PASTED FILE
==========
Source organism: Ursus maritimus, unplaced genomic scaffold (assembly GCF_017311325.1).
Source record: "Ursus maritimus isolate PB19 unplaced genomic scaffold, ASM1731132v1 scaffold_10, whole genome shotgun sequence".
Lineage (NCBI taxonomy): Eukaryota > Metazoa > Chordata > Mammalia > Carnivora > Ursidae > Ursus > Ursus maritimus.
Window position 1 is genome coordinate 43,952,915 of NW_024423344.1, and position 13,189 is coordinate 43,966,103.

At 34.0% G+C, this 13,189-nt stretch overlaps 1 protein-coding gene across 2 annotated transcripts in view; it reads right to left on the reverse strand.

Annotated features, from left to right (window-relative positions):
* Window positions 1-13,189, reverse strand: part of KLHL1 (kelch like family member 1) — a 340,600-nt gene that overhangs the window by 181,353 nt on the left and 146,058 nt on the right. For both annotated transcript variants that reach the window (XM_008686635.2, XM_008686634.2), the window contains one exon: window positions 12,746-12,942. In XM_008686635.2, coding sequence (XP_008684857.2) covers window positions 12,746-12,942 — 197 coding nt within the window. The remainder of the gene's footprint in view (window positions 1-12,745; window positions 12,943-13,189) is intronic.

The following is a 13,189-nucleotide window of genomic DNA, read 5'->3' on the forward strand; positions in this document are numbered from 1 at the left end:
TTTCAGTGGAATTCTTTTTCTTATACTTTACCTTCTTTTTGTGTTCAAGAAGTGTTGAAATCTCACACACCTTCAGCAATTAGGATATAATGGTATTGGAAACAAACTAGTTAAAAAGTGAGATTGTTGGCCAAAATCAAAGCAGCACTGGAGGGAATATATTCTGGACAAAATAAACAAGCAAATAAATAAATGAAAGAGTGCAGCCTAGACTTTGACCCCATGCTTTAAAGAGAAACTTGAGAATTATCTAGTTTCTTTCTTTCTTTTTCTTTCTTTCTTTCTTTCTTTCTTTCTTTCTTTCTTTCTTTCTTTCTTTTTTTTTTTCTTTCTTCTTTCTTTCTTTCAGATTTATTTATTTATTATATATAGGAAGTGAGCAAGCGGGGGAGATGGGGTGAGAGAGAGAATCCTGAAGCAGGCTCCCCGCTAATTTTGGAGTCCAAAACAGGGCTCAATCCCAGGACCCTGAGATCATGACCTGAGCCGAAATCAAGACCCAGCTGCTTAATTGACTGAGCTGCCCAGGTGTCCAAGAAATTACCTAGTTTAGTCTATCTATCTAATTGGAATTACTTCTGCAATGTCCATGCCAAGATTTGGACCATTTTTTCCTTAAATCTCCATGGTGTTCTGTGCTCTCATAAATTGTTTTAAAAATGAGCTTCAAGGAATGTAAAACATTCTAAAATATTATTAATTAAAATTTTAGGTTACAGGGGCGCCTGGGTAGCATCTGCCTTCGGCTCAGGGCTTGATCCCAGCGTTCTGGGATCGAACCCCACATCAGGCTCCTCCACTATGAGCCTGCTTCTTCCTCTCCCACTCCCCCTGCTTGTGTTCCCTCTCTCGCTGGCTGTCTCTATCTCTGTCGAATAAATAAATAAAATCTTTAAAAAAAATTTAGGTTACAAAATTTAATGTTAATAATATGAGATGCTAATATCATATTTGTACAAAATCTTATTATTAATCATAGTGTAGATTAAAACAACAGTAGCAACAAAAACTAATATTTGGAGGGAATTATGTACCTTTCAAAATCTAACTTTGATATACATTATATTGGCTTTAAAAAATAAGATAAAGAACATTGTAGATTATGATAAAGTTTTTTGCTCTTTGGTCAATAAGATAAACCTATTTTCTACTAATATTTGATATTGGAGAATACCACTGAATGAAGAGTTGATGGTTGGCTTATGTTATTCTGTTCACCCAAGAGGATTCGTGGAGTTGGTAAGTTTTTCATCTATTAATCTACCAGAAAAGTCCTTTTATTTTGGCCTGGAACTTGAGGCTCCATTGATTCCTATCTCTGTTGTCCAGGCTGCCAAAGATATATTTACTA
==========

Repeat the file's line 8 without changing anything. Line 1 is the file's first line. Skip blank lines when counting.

The following is a 13,189-nucleotide window of genomic DNA, read 5'->3' on the forward strand; positions in this document are numbered from 1 at the left end: